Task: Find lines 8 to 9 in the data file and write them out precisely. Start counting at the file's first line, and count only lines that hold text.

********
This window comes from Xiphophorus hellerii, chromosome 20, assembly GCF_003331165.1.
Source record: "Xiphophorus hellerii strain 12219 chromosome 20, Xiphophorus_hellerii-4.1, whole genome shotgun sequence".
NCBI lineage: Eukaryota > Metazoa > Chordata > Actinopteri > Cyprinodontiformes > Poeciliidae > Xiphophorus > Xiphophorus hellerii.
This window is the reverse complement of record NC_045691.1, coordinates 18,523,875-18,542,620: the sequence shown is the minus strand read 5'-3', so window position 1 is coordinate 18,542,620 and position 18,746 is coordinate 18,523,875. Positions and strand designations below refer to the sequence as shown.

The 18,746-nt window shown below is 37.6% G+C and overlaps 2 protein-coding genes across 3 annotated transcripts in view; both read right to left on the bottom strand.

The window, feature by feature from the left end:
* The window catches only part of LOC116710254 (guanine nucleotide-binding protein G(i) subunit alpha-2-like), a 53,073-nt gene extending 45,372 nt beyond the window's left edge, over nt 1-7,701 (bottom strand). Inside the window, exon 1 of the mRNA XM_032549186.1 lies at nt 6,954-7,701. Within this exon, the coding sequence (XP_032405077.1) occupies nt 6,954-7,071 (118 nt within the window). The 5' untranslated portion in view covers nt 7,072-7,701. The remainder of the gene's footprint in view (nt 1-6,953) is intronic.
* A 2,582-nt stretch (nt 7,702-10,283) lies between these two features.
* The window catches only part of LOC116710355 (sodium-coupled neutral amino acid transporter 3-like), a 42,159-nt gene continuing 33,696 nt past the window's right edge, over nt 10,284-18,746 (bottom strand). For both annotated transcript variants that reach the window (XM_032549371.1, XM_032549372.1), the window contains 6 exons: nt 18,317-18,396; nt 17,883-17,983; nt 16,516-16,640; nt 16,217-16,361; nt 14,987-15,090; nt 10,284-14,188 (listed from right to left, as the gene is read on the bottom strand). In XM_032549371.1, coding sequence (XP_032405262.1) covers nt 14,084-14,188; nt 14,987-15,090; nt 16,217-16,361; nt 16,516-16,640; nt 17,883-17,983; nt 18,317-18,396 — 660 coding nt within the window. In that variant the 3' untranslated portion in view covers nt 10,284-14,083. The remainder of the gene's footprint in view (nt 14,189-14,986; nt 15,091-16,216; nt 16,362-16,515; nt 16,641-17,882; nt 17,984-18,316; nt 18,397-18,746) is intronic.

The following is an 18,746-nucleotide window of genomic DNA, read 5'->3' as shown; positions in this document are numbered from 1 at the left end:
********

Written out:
* A 2,582-nt stretch (nt 7,702-10,283) lies between these two features.
* The window catches only part of LOC116710355 (sodium-coupled neutral amino acid transporter 3-like), a 42,159-nt gene continuing 33,696 nt past the window's right edge, over nt 10,284-18,746 (bottom strand). For both annotated transcript variants that reach the window (XM_032549371.1, XM_032549372.1), the window contains 6 exons: nt 18,317-18,396; nt 17,883-17,983; nt 16,516-16,640; nt 16,217-16,361; nt 14,987-15,090; nt 10,284-14,188 (listed from right to left, as the gene is read on the bottom strand). In XM_032549371.1, coding sequence (XP_032405262.1) covers nt 14,084-14,188; nt 14,987-15,090; nt 16,217-16,361; nt 16,516-16,640; nt 17,883-17,983; nt 18,317-18,396 — 660 coding nt within the window. In that variant the 3' untranslated portion in view covers nt 10,284-14,083. The remainder of the gene's footprint in view (nt 14,189-14,986; nt 15,091-16,216; nt 16,362-16,515; nt 16,641-17,882; nt 17,984-18,316; nt 18,397-18,746) is intronic.